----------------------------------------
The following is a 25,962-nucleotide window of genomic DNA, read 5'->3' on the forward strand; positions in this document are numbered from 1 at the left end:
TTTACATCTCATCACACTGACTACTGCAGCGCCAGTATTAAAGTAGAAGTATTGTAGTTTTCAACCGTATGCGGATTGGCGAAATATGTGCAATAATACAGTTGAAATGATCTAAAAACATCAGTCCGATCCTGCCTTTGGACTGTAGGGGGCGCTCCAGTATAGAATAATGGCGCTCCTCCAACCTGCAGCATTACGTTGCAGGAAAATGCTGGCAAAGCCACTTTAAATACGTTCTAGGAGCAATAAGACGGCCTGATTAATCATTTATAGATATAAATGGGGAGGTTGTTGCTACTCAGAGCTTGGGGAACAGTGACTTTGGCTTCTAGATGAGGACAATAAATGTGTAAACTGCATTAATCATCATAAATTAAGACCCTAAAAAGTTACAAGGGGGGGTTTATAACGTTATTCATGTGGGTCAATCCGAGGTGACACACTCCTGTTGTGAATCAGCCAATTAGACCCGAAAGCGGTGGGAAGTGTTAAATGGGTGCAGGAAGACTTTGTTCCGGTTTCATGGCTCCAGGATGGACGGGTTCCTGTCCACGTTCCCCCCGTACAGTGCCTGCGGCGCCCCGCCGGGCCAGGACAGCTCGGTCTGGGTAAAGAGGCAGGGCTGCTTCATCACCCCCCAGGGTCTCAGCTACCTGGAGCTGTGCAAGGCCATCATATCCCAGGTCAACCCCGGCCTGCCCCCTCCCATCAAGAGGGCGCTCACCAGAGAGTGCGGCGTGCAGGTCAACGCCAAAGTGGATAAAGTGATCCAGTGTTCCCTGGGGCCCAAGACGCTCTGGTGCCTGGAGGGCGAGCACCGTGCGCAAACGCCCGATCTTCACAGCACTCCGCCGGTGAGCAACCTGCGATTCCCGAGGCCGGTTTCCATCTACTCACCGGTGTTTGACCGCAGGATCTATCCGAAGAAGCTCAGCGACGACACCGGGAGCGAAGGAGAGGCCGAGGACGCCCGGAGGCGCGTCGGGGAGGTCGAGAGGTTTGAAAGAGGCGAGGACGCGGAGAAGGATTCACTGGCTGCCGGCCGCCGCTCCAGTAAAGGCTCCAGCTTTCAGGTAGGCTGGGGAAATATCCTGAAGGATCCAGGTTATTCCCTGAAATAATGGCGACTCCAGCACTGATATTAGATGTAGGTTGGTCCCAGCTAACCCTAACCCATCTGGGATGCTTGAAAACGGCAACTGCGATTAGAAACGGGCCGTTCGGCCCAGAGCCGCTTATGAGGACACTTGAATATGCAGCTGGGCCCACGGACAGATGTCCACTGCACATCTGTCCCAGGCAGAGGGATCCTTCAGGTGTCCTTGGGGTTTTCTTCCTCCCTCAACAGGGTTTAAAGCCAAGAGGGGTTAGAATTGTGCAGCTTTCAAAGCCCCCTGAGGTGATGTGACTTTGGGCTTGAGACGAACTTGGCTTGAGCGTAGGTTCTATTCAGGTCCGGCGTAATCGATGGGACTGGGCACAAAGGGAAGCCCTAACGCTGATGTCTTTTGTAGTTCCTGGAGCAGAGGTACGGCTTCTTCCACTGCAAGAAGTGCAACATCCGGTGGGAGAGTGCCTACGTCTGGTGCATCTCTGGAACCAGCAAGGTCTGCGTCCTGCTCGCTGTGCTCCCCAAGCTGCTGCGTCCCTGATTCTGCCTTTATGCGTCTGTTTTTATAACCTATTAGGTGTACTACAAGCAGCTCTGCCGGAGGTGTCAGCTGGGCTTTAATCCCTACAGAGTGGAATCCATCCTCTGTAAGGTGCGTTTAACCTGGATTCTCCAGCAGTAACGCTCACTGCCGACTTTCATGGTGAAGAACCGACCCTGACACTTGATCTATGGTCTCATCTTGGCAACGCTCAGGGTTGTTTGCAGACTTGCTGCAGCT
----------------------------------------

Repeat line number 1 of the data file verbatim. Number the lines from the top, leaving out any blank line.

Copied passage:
The following is a 25,962-nucleotide window of genomic DNA, read 5'->3' on the forward strand; positions in this document are numbered from 1 at the left end: